Prostate Cancer

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What is Prostate Cancer?

Prostate Cancer, also known as Carcinoma Prostate, is a form of cancer that develops from a gland called the prostate gland, which is a part of the male reproductive system that produces the fluid that transports the sperms.

Is Prostate Cancer a Medical emergency?

Prostate Cancer is not a medical emergency, but early detection and management can help to prevent serious complications.

Types

Prostate Cancer can either develop from the cells of the prostate or may develop due to the spread of cancer cells from other organs or tissues.

The different types of Prostate Cancers are:

  • Adenocarcinoma: This is the most commonly seen Prostate Cancer and accounts for more than 95 - 99%.
  • Squamous cell carcinoma: It is a very aggressive cancer that develops from the cells that cover the prostate gland.
  • Transitional cell carcinoma: It usually starts in the urethra or bladder and spreads to the prostate gland, but it can also start in the prostate and spread to the surrounding tissues.
  • Neuroendocrine tumors: Prostate small cell carcinoma is a neuroendocrine tumor that starts in the prostate and is a very aggressive tumor that spreads very rapidly.
  • Sarcomas: Are not very common, and can develop from the smooth muscle of the prostate, and may be either leiomyosarcoma or rhabdomyosarcoma. They are usually seen in the younger age group (35- 60 years).

Causes

The exact cause of Carcinoma prostate is not yet fully understood, but it develops due to mutations of the cells of the prostate gland, that grow into abnormal cells.

Risk factors

The risk factors for carcinoma prostate include the following:

  • Age: The risks increase with increasing age
  • Family history: Individuals with a family history of Prostate Cancer are at a greater risk
  • Low levels of Vitamin D
  • Sexually transmitted infections or inflammations of the prostate gland increase the risk of Prostate Cancer

Symptoms & Signs

Early stages of Prostate Cancer usually show no signs or symptoms, in the later stages the symptoms and signs may include:

  • Frequent urination
  • Increased urination at night
  • Trouble starting or maintaining a steady stream of urine
  • Blood in the urine
  • Pain during urination
  • Pain in the pelvic region or lower abdomen
  • Bone pain especially in the lower back
  • Tingling sensation in the muscles of the legs, and muscle weakness
  • Urinary or stool incontinence

Investigations

The following investigations may be done to detect the presence and spread of Prostate Cancer:

  • Digital rectal examination (DRE): To clinically evaluate any abnormalities in the prostate
  • Blood tests: To check for prostate-specific antigen (PSA) levels, which are usually higher in Prostate Cancer. It is not a confirmatory indicator of Prostate Cancer.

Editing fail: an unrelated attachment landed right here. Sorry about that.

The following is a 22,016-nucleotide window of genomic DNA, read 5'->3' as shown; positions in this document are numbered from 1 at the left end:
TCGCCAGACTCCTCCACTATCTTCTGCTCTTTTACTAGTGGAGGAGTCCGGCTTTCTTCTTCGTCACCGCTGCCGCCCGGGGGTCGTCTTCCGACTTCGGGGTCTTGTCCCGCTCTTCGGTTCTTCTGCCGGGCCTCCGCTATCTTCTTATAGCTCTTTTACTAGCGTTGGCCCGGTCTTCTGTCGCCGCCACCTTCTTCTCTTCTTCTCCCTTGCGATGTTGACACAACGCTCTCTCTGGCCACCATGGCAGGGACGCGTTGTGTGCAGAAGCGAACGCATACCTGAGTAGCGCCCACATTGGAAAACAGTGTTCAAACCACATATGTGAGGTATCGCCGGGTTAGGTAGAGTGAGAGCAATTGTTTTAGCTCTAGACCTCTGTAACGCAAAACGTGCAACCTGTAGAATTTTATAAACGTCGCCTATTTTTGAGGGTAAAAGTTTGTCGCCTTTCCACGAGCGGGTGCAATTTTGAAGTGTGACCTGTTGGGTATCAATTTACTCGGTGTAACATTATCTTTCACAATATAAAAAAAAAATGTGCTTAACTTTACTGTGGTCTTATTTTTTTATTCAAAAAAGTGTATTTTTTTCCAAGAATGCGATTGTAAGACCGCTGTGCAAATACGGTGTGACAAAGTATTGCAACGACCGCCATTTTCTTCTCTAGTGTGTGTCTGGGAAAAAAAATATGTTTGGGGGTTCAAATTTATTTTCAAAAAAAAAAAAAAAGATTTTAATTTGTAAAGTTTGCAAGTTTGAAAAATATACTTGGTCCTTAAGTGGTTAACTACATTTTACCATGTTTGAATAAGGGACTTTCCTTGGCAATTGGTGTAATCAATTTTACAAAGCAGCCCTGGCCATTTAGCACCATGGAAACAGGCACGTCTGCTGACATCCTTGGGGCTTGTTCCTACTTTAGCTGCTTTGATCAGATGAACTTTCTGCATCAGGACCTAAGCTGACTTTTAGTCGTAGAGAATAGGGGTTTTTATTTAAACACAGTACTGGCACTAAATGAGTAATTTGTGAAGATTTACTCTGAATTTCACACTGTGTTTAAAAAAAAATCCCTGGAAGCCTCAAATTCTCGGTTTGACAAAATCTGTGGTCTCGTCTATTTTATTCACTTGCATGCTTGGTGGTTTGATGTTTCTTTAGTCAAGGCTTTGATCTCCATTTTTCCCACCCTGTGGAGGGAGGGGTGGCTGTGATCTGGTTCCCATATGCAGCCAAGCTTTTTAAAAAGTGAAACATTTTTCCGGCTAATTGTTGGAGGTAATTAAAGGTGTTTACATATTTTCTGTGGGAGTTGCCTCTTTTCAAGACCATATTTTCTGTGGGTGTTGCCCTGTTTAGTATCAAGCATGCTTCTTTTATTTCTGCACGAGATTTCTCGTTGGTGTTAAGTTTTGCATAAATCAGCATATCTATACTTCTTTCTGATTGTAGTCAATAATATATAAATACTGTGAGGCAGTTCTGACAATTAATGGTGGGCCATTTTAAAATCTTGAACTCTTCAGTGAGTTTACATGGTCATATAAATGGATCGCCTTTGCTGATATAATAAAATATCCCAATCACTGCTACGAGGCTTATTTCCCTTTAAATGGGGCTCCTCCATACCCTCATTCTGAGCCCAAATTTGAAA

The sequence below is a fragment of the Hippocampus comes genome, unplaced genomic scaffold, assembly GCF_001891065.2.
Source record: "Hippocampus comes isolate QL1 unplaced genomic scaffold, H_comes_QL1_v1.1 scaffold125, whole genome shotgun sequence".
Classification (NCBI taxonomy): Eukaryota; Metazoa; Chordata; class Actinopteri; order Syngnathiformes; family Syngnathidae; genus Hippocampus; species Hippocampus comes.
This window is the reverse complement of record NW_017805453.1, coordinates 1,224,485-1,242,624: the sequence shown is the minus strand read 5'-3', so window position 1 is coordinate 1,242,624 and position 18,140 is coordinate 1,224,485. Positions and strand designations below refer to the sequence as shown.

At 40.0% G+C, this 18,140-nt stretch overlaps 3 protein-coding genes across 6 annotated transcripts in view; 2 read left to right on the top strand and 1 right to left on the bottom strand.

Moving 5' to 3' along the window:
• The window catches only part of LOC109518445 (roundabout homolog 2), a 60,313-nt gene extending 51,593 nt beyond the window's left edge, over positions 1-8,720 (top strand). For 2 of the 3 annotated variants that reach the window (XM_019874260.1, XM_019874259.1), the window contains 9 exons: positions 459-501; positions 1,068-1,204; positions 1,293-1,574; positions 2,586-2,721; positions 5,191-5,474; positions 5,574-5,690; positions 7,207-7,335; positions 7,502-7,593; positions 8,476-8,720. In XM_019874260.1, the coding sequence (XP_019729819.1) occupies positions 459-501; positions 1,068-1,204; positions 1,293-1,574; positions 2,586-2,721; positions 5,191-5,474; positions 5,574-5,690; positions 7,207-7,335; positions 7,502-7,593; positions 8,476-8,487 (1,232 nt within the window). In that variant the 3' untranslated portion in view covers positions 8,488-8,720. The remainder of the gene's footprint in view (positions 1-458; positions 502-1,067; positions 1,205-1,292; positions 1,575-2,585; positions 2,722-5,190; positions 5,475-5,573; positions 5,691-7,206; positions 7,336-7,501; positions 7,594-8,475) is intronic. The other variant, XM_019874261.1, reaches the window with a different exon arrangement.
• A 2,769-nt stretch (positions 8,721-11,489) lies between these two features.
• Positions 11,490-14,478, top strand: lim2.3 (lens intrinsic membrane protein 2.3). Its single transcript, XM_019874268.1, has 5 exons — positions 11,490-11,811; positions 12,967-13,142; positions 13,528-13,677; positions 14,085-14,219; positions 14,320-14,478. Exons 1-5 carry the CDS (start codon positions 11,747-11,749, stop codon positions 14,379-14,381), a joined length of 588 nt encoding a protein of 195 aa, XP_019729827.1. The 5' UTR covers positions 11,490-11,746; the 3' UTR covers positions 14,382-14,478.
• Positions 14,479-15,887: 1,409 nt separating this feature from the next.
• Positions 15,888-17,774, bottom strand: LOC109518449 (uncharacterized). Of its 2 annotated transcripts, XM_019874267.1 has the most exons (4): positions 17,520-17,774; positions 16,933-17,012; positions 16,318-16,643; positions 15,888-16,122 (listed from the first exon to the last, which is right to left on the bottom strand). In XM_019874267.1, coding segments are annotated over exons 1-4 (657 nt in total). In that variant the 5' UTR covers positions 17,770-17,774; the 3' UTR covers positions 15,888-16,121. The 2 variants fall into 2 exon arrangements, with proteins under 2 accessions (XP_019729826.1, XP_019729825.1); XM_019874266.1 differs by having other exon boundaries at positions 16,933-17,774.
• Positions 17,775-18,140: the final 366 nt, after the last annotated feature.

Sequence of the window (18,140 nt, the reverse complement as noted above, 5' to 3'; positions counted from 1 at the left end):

• Imaging of the prostate:
    • Ultrasound imaging: Transrectal ultrasonography
    • MRI imaging: To assess the ideal region for a biopsy and for planning related to surgery.
    • CT scan imaging: Only to evaluate the spread and for cancer staging in cancers that are found to be metastatic after a biopsy.
    • PET scan: Only to detect recurrent Prostate Cancers, and evaluate the spread and for cancer staging in cancers that are found to be metastatic after a biopsy.
    • Bone scans: Only to evaluate the spread to bones and for cancer staging in cancers that are found to be metastatic after a biopsy.
  • Prostate biopsy: An outpatient procedure in which a sample of the prostate tissue is collected using a biopsy gun. The tissue is sent for histopathological analysis to confirm the presence of cancer cells.

Diagnosis

The diagnosis of Prostate Cancer is established based on medical history, clinical examination, and results of investigations, mainly the biopsy.

Course & Stages

Some Prostate Cancers are fast-growing, while a majority of them progress very slowly. The grading of cancer may be done based on the Gleason score which gives a score between 2 and 10 to the tissue sample obtained from the biopsy and based on the architectural patterns found on microscopic analysis. A higher score indicates a more aggressive grade of cancer.

Staging of cancer is done based on the tumor (T), spread to other tissues (M), and the involvement of the lymph nodes (N), the Gleason score, and the PSA level.

The stages of Prostate Cancer include:

  • Stage I:
    • There is no spread to the lymph node or other tissues (N0, M0)
    • PSA level is less than 10
    • Gleason score is 6 or less
    • The tumor cannot be felt or seen but was only accidentally discovered during another procedure, or when the tumor was felt or seen only on one side, or when the prostate was removed during surgery but the tumor was still inside the prostate and only on one side.
  • Stage II:
    • There is no spread to the lymph nodes or other tissues (N0, M0)
    • PSA level is between 10 -20
    • Gleason score is 6 - 7
    • The tumor cannot be felt or seen but only accidentally discovered during another procedure, or the tumor can be felt or seen but is either only on one side of the prostate or more than half of the prostate or when the tumor is seen in a prostate removed during surgery but is still within the prostate.